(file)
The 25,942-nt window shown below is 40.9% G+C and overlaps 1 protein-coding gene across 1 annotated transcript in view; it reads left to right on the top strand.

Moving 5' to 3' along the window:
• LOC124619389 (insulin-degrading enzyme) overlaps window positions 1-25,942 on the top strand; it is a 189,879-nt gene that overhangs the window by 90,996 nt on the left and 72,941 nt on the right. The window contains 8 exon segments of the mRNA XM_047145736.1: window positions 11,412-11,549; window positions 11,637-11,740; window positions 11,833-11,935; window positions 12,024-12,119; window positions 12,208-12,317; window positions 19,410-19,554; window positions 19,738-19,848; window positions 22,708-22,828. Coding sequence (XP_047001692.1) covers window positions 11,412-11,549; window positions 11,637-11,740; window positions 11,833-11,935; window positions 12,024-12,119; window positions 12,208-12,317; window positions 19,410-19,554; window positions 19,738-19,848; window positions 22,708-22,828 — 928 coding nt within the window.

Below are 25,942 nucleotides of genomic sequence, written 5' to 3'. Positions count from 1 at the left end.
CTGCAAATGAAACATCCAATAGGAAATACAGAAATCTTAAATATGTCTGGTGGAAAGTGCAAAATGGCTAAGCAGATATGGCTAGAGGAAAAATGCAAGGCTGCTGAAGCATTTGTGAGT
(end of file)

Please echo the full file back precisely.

The 25,942-nt window shown below is 40.9% G+C and overlaps 1 protein-coding gene across 1 annotated transcript in view; it reads left to right on the top strand.

Moving 5' to 3' along the window:
• LOC124619389 (insulin-degrading enzyme) overlaps window positions 1-25,942 on the top strand; it is a 189,879-nt gene that overhangs the window by 90,996 nt on the left and 72,941 nt on the right. The window contains 8 exon segments of the mRNA XM_047145736.1: window positions 11,412-11,549; window positions 11,637-11,740; window positions 11,833-11,935; window positions 12,024-12,119; window positions 12,208-12,317; window positions 19,410-19,554; window positions 19,738-19,848; window positions 22,708-22,828. Coding sequence (XP_047001692.1) covers window positions 11,412-11,549; window positions 11,637-11,740; window positions 11,833-11,935; window positions 12,024-12,119; window positions 12,208-12,317; window positions 19,410-19,554; window positions 19,738-19,848; window positions 22,708-22,828 — 928 coding nt within the window.

Below are 25,942 nucleotides of genomic sequence, written 5' to 3'. Positions count from 1 at the left end.
CTGCAAATGAAACATCCAATAGGAAATACAGAAATCTTAAATATGTCTGGTGGAAAGTGCAAAATGGCTAAGCAGATATGGCTAGAGGAAAAATGCAAGGCTGCTGAAGCATTTGTGAGT